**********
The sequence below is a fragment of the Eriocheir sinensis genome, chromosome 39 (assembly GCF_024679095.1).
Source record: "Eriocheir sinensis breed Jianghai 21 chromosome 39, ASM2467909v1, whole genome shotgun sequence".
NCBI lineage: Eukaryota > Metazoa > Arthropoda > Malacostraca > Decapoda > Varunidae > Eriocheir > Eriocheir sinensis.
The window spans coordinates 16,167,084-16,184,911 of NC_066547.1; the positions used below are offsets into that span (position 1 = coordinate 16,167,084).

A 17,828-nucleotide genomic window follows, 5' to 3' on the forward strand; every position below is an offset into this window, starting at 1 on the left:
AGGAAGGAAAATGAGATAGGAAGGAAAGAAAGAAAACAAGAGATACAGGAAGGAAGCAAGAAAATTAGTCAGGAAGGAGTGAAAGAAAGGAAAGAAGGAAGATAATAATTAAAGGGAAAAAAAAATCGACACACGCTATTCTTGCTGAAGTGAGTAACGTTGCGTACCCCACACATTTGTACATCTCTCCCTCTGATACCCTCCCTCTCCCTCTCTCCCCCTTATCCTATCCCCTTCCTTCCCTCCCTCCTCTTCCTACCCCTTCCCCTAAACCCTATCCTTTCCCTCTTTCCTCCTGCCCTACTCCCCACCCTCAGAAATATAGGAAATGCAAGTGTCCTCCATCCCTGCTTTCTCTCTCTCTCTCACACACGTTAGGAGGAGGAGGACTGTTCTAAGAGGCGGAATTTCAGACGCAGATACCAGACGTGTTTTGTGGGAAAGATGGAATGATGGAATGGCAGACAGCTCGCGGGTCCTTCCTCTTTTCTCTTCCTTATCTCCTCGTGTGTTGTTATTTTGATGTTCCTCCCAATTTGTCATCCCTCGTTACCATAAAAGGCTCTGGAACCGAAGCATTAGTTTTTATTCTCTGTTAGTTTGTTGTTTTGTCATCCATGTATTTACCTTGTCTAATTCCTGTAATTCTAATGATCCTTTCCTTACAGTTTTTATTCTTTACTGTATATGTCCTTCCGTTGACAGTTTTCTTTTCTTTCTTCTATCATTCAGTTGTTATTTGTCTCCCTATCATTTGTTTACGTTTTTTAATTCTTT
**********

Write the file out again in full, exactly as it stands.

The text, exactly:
The sequence below is a fragment of the Eriocheir sinensis genome, chromosome 39 (assembly GCF_024679095.1).
Source record: "Eriocheir sinensis breed Jianghai 21 chromosome 39, ASM2467909v1, whole genome shotgun sequence".
NCBI lineage: Eukaryota > Metazoa > Arthropoda > Malacostraca > Decapoda > Varunidae > Eriocheir > Eriocheir sinensis.
The window spans coordinates 16,167,084-16,184,911 of NC_066547.1; the positions used below are offsets into that span (position 1 = coordinate 16,167,084).

A 17,828-nucleotide genomic window follows, 5' to 3' on the forward strand; every position below is an offset into this window, starting at 1 on the left:
AGGAAGGAAAATGAGATAGGAAGGAAAGAAAGAAAACAAGAGATACAGGAAGGAAGCAAGAAAATTAGTCAGGAAGGAGTGAAAGAAAGGAAAGAAGGAAGATAATAATTAAAGGGAAAAAAAAATCGACACACGCTATTCTTGCTGAAGTGAGTAACGTTGCGTACCCCACACATTTGTACATCTCTCCCTCTGATACCCTCCCTCTCCCTCTCTCCCCCTTATCCTATCCCCTTCCTTCCCTCCCTCCTCTTCCTACCCCTTCCCCTAAACCCTATCCTTTCCCTCTTTCCTCCTGCCCTACTCCCCACCCTCAGAAATATAGGAAATGCAAGTGTCCTCCATCCCTGCTTTCTCTCTCTCTCTCACACACGTTAGGAGGAGGAGGACTGTTCTAAGAGGCGGAATTTCAGACGCAGATACCAGACGTGTTTTGTGGGAAAGATGGAATGATGGAATGGCAGACAGCTCGCGGGTCCTTCCTCTTTTCTCTTCCTTATCTCCTCGTGTGTTGTTATTTTGATGTTCCTCCCAATTTGTCATCCCTCGTTACCATAAAAGGCTCTGGAACCGAAGCATTAGTTTTTATTCTCTGTTAGTTTGTTGTTTTGTCATCCATGTATTTACCTTGTCTAATTCCTGTAATTCTAATGATCCTTTCCTTACAGTTTTTATTCTTTACTGTATATGTCCTTCCGTTGACAGTTTTCTTTTCTTTCTTCTATCATTCAGTTGTTATTTGTCTCCCTATCATTTGTTTACGTTTTTTAATTCTTT